What Is Lipoid Pneumonia?

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Lipoid pneumonia (LP) is a rare, non-infectious condition characterized by the presence of fat (lipids) in the alveoli of the lungs. Fat molecules in the lungs cause inflammation, filling the alveoli sacs with fluid and pus. 

This article discusses the types, symptoms, causes, diagnosis, and treatment of LP.

listening to lungs

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Types of Lipid Pneumonia

There are two types of lipoid pneumonia:

  • Endogenous form: This results from systemic conditions, such as Krabbe and Niemann-Pick disease, in which lipids from within the lung itself accumulate. This may be the case during injury to the lungs, when alveolar cell walls are damaged and release lipids into the alveolar sacs or when lipids build up in lipid storage diseases. 
  • Exogenous form: This results from inhaled or aspirated oils or fats. This may occur after aspiration, such as aspiration of mineral oil as a treatment for constipation, or ingestion of excessive use of lip balm or petroleum jelly when applied around the mouth and nose areas.


Symptoms can vary significantly among individuals, ranging from asymptomatic to severe, life-threatening disease.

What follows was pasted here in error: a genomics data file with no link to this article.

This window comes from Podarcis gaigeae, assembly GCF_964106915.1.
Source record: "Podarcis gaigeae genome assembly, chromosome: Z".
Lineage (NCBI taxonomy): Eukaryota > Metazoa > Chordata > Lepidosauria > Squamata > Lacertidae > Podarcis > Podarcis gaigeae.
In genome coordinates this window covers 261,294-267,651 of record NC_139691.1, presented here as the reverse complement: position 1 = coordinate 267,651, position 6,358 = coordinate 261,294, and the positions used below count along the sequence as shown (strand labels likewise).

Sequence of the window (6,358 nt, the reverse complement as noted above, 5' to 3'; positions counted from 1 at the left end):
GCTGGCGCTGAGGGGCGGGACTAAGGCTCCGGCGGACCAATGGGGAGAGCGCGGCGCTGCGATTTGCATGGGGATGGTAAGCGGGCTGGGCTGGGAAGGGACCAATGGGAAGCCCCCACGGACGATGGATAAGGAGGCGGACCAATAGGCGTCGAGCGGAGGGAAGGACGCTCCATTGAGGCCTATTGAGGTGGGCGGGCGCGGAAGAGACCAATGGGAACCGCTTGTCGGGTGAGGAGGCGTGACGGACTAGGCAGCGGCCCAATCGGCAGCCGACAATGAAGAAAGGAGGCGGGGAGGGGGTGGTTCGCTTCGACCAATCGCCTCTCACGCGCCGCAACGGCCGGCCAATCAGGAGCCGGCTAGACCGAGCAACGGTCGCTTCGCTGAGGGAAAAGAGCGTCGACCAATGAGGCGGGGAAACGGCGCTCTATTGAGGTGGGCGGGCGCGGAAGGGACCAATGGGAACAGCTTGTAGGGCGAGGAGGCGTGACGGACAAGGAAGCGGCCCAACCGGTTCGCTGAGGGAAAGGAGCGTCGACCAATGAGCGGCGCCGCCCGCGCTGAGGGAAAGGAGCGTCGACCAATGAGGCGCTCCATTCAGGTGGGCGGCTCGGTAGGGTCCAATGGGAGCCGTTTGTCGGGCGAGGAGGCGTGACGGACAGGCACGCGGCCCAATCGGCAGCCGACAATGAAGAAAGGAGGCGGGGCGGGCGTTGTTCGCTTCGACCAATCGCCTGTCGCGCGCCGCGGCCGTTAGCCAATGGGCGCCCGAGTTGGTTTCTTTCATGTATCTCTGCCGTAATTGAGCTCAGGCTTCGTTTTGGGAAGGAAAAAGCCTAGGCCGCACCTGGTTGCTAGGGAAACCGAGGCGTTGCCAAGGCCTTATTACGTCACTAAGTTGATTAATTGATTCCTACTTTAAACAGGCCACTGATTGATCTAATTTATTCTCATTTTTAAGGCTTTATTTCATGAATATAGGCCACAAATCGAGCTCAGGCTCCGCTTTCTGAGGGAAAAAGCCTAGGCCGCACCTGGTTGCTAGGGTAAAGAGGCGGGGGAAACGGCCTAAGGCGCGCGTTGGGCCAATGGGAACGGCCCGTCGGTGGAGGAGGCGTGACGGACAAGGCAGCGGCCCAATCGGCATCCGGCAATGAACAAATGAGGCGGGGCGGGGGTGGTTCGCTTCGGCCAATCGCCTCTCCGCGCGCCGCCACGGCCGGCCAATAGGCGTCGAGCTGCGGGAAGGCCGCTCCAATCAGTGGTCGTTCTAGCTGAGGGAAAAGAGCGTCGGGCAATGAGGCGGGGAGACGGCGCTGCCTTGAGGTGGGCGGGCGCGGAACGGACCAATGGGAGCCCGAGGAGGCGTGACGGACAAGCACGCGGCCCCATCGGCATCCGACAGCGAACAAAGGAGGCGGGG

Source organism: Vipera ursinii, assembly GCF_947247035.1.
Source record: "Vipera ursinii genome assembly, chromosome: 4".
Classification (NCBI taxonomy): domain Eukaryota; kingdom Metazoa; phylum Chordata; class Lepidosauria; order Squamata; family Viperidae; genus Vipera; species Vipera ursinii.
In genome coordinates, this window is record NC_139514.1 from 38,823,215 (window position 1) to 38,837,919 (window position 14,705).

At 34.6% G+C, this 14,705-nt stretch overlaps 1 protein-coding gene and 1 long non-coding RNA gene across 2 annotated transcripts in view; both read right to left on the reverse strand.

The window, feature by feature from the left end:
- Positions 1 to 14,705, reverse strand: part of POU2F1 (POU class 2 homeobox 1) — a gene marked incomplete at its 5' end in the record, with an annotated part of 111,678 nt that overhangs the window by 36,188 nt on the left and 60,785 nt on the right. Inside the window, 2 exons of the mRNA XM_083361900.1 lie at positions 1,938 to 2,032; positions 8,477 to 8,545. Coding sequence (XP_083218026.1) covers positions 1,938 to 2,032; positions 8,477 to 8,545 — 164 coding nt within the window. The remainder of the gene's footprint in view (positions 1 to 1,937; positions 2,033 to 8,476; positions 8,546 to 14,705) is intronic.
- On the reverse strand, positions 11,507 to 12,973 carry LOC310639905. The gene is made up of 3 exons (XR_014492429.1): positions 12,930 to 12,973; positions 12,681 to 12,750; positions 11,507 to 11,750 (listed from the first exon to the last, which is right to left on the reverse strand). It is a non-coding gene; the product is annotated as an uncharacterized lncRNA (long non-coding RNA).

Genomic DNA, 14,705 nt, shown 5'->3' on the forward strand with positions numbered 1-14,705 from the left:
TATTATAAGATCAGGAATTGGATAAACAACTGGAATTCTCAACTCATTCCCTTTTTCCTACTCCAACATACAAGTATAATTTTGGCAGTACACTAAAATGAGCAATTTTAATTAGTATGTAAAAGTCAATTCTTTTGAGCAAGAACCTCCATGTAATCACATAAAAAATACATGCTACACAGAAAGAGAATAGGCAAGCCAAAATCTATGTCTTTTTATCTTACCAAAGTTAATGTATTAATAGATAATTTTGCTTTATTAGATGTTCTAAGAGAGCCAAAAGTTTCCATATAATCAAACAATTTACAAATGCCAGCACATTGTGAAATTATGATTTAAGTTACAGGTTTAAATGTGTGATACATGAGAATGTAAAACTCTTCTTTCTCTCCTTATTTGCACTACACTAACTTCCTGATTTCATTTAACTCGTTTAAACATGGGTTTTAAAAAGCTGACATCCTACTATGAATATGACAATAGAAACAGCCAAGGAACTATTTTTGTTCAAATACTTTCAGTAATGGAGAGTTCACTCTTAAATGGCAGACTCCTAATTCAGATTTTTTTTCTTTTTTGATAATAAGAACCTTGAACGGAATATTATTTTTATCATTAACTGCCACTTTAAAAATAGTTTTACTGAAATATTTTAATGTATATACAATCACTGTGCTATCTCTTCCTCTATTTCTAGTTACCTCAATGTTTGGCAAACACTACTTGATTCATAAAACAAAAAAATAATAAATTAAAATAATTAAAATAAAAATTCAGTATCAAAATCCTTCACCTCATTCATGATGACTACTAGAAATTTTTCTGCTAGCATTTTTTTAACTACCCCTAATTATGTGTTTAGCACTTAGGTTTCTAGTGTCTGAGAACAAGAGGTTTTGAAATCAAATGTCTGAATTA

The symptoms that are most commonly observed in cases of lipoid pneumonia include:

  • Fever (usually high intermittent fevers)
  • Weight loss 
  • Cough
  • Shortness of breath (dyspnea)
  • Chest pain
  • Coughing up blood (hemoptysis)

Common Causes

The causes of lipoid pneumonia depend on the type of lipoid pneumonia.

Endogenous Lipoid Pneumonia

Endogenous lipoid pneumonia is usually related to fat storage and fat metabolism diseases, such as:

Excessive fat storage that enters lung cells can cause inflammation and cell death, damaging lung tissue, sometimes irreparably. 

Exogenous Lipoid Pneumonia

Exogenous lipoid pneumonia is related to inhaling or ingesting substances that are oily or fatty in nature. Many people do not know the dangers of doing this until it is too late. The most common causes are:

  • Vaping: The cartridges in vape pens contain oil compounds that can get into your lungs and cause damage.
  • Laxatives: Taking mineral oil laxatives, or other oil-based laxatives—like cod liver oil, paraffin oil, or glycerine—is the most common cause of lipoid pneumonia. 
  • Paints and lubricants: Anyone who works with products that contain crude minerals such as lubricants, machine oil, paints, or pesticides at work or at home is at risk of developing lipoid pneumonia.
  • Fire eaters: These performers sometimes breathe in petroleum products, which can cause lung problems.
  • ‌Personal care products: Regularly using some personal care products can lead to lipoid pneumonia. 

Substances That Can Cause Exogenous Lipoid Pneumonia

Exogenous lipoid pneumonia has been caused after inhaling one of the following substances: 

  • Lip gloss
  • Petroleum jelly
  • Chest rub
  • Oil-based nose drops
  • Sesame oil or coconut oil (usually during a process called oil pulling which involves swishing these substances in the mouth to help promote oral health). 


High-resolution computed tomography (HRCT) is the best imaging modality for the diagnosis of lipoid pneumonia.